‘Righting the Wrong’ can be ordered here
Some more of my writing and some reviews:
A History of Women’s Lives in Coventry, Pen and Sword Publications, 2018
The National Federation of Women Workers, 1906-1921. UK: Palgrave Macmillan. 2014
Alice Arnold: A Woman of the People, 1881-1955, Coventry Historical Association, 2008
And some articles and chapters…
‘Gertrude Tuckwell and the British Labour Movement, 1891–1921: a study in motives and influences’. Women’s History Review 22 (3), 478-496. 2013
‘Binding Women Together in Friendship and Unity? Mary Macarthur and The Woman Worker, September 1907 to May 1908’. Media History 19 (2), 139-152. 2013
‘Sex Versus Class in Two British Trade Unions in the Early Twentieth Century’.Journal of Women’s History 24 (1), 86-110. 2012
‘Dancing and Days Out: the Role of Social Events in British Women’s Trade Unionism in the Early Twentieth Century’. Labour History Review 76 (2), 104-120. 2011
‘ “We are Going Strong Like the Tanks”; Coventry Women Workers and Trade Unions in the First World War’ in Against All Odds, The Women’s Research Group, 2011
‘The fragility of the union: the work of the National Federation of Women Workers in the regions of Britain 1906-14’. In Class and Gender in British Labour History: Renewing the Debate (or Starting it?). Ed. by Davis, M. London: Merlin Press. 2011
‘”Everyone’s Poor Relation”: the poverty and isolation of a working class woman politician in inter war Britain’. Women’s History Review 16 (3). 2007
‘”Tea and Sympathy”: a study of diversity among women activists in the National Federation of Women Workers in Coventry, England, 1907-14’. International Labor and Working Class History Journal 72. 2007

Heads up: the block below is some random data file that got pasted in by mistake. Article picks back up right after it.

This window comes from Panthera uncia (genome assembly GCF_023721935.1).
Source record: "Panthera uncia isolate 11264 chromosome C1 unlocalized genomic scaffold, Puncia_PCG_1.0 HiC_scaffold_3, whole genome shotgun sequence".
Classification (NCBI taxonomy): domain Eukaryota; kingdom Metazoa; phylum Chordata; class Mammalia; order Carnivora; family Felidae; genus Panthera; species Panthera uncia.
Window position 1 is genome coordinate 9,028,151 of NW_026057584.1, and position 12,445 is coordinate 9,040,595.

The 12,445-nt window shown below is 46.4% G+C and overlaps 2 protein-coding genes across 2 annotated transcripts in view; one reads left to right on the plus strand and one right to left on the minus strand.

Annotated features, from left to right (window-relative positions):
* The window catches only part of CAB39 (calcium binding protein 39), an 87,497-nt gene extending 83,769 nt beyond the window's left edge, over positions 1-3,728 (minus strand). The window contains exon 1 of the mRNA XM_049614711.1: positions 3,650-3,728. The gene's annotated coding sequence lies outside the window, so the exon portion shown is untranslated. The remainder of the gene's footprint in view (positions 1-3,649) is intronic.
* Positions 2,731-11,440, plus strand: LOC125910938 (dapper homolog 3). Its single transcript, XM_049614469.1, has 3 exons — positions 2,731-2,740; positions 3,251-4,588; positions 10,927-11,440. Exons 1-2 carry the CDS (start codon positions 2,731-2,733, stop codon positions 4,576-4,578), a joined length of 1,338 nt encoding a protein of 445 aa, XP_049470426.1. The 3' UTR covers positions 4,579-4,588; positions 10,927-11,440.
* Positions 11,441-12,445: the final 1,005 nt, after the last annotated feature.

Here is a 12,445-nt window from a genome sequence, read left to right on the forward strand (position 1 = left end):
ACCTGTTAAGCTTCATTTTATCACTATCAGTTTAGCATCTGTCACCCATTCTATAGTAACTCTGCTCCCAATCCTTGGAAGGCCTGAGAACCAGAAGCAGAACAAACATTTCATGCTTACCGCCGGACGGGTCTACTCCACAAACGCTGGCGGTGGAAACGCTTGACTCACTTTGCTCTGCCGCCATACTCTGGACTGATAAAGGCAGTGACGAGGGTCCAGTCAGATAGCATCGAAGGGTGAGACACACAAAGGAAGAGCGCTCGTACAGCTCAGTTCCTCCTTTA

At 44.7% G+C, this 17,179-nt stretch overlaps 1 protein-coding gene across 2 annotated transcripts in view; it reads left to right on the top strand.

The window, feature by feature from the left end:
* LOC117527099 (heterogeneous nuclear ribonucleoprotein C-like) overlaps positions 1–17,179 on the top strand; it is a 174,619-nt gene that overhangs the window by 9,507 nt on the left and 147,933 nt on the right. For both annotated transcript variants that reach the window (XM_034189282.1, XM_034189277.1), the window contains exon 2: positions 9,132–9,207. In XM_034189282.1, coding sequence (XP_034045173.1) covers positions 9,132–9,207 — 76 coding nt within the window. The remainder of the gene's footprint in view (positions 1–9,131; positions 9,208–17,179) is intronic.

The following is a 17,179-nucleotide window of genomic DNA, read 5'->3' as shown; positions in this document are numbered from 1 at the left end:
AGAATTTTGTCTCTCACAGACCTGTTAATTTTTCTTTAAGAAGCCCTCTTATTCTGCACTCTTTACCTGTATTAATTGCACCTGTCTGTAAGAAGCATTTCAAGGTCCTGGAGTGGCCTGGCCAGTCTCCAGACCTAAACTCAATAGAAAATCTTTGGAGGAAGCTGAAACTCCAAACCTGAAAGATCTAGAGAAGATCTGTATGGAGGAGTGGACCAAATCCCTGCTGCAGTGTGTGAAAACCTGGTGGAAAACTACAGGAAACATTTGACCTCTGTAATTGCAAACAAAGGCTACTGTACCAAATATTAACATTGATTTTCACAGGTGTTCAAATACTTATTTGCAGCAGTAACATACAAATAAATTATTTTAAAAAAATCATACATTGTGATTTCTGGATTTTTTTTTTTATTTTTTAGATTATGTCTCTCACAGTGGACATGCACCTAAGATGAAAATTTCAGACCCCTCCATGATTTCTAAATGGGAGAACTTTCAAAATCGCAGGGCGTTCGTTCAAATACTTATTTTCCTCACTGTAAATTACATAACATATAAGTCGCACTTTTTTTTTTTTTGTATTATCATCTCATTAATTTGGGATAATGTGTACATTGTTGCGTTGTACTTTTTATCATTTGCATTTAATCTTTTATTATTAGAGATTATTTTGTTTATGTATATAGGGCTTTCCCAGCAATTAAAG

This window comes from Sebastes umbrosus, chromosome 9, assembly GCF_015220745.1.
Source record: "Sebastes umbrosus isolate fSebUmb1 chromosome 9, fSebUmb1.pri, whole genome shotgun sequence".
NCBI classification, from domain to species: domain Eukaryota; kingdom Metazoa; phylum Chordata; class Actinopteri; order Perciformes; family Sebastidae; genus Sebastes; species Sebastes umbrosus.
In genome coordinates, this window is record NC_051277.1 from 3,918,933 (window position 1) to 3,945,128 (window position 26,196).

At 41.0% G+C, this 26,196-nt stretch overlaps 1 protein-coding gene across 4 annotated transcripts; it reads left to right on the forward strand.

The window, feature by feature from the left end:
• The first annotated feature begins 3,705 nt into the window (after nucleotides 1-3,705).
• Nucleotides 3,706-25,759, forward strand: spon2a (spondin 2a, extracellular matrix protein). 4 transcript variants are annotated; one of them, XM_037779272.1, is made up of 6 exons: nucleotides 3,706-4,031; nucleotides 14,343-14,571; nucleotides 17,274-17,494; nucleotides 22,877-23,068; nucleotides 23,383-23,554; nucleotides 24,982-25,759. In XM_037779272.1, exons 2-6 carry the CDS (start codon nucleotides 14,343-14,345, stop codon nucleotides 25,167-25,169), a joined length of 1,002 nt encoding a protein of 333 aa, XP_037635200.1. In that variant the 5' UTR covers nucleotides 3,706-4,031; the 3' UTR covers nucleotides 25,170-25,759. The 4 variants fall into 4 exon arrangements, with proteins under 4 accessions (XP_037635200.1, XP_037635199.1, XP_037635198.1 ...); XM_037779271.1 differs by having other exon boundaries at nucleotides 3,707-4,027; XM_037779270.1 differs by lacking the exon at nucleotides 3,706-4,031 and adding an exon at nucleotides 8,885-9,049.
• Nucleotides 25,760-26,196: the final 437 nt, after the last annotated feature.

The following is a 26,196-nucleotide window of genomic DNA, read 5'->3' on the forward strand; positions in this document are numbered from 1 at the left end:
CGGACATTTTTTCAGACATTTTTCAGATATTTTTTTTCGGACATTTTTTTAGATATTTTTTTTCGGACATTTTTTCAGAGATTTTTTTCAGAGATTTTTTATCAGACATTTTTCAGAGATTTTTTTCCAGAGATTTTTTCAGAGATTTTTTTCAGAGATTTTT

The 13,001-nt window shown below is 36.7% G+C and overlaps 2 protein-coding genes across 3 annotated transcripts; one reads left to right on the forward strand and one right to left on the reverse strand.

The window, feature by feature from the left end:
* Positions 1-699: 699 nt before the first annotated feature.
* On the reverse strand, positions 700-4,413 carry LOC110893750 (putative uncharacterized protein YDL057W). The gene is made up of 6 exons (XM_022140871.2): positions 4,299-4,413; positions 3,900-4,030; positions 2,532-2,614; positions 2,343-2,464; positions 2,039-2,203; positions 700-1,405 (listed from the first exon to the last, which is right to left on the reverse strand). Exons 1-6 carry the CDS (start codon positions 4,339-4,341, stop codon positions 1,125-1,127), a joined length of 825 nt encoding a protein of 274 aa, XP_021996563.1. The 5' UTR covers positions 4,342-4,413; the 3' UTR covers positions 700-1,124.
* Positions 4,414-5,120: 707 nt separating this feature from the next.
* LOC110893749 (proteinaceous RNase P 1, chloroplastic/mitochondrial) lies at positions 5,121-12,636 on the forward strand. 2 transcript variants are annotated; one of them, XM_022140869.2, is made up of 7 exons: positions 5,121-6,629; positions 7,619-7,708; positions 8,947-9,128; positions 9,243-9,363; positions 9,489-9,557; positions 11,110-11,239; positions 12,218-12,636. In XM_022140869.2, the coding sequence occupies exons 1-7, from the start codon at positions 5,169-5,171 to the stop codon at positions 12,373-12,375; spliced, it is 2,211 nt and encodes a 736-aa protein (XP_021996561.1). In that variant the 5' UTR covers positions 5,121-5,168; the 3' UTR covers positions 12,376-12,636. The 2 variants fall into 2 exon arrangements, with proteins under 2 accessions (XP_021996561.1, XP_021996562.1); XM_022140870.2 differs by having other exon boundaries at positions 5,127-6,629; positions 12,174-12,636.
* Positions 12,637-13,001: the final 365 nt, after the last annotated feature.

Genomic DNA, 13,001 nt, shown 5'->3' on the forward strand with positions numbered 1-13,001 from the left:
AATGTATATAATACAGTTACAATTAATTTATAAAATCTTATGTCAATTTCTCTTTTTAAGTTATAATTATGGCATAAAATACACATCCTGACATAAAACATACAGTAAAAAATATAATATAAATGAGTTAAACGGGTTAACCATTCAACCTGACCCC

‘“Success with the ladies”: an examination of women’s experiences as Labour Councillors in interwar Coventry’. Midland History xxii. 2007
‘”Her heart and soul were with the labour movement”: Using a Local Study to Highlight the Work of Women Organisers Employed by the Workers’ Union in Britain from the First World War to 1931′. Labour History Review 70 (2), 167-184. 2005
‘”A Little Too Nice”: the National Federation of Women Workers in Coventry 1907-1918’ in Women’s History Magazine, 43, March 2003, 15-19
Some comments from reviews of National Federation of Women Workers:
June Hannam, Labour History Review, Volume 80, Number 2, 2015, pp 208-10:
‘This is a graphic and often moving account of the low pay, long hours, and, in many instances, dangerous working conditions experienced by women who faced hostility from male workers as well as from employers’.
Sarah Hellawell, Economic History Review, Volume 68, Number 2, May 2015:
‘This well-written book provides an original account of women’s trade unionism and joins the growing historiography that links labour and women’s history to illuminate the hidden lives of working women in twentieth-century Britain’.